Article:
I thought I’d introduce John Calvin the way I introduced the other Reformers in my Tuesday blog posts. I’d share an account of his conversion. Based on the conversion stories of Peter Waldo, John Wycliffe, John Huss and Martin Luther, I just assumed that the Lord brought Calvin to Himself through Scripture. Such a scenario, of course, would have made a nice symmetrical pattern, allowing me to emphasize the importance of God’s Word in the regeneration process.
I’m not saying Calvin’s reading of the Bible didn’t have a role in his conversion. It may well have. Before pursuing a career as a lawyer, Calvin entered the University of Paris in 1523 to study for the priesthood. Clearly, his privileged position of having educational opportunities gave him access to the Bible that very few people enjoyed in the 16th Century. So it’s entirely possible that Scripture caused his conversion.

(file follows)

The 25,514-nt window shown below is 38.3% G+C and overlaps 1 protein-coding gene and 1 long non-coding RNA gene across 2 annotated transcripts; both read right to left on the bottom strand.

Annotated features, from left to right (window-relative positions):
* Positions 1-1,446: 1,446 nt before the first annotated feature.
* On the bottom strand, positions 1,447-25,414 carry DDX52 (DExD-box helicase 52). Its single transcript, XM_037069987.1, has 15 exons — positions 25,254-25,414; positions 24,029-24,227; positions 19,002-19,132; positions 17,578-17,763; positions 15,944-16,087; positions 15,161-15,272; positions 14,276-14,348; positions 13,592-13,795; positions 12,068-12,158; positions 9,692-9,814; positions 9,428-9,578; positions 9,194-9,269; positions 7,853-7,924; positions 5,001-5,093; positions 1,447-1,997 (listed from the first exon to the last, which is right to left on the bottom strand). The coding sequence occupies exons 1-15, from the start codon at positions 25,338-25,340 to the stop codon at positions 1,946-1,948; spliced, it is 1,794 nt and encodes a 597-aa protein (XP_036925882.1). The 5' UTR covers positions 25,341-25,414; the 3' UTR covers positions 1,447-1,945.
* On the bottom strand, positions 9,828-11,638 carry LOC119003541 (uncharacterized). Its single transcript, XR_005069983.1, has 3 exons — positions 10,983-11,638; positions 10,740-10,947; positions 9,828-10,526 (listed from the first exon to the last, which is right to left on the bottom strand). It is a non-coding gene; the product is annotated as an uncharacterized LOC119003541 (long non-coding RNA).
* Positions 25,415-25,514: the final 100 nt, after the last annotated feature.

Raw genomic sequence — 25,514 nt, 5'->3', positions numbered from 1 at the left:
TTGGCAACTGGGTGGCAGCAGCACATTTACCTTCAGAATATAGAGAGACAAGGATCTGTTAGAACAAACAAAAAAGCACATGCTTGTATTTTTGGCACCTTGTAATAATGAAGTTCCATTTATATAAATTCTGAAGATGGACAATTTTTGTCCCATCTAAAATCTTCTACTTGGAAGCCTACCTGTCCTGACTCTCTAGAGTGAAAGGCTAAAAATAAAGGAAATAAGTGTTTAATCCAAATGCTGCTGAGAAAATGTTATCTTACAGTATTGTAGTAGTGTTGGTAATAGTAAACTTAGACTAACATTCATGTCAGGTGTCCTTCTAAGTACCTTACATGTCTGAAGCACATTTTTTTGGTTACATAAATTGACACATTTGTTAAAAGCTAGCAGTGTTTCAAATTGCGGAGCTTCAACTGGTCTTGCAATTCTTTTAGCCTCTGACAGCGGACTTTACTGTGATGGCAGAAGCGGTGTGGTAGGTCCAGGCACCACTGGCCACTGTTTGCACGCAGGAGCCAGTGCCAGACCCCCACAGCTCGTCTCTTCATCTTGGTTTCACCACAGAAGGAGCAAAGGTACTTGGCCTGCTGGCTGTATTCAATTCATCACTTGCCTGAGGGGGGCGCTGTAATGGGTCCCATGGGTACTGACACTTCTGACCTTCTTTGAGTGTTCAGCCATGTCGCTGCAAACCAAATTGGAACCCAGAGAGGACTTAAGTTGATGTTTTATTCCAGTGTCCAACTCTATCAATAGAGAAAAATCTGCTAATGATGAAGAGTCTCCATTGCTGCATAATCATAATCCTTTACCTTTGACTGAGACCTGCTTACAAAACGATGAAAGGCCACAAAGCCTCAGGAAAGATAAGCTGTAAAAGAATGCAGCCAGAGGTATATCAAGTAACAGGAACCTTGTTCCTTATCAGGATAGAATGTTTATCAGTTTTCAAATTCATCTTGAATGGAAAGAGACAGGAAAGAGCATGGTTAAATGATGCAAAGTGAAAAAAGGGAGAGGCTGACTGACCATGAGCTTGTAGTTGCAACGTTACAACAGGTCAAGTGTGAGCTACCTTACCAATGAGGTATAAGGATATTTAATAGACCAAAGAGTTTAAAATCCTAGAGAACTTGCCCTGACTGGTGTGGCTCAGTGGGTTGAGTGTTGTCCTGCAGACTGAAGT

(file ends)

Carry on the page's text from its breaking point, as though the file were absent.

The problem is that, thus far, I’ve read and/or heard seven or eight accounts of Calvin’s conversion, and they’re all vastly different. Some emphasize the martyrdom of an elderly evangelical man that he watched, while others go on and on about his overwhelming sense of personal sin.
And then we have this short YouTube clip from Ligonier of Ian Hamilton discussing the event:
So did the Holy Spirit use the Bible to subdue Calvin’s soul? It’s probable, based on Romans 10:14-17.
14 How then will they call on him in whom they have not believed? And how are they to believe in him of whom they have never heard? And how are they to hear without someone preaching? 15 And how are they to preach unless they are sent? As it is written, “How beautiful are the feet of those who preach the good news!” 16 But they have not all obeyed the gospel. For Isaiah says, “Lord, who has believed what he has heard from us?” 17 So faith comes from hearing, and hearing through the word of Christ. (ESV)
But since historical record fails to offer a clear explanation of how John Calvin came to saving faith, I don’t think I’d be intellectually honest to impose Romans 10:17 on the story. Obviously, this Reformer did depend on God’s Word throughout the remainder of his life, permitting him to become probably the most recognized developer of Reformed Theology.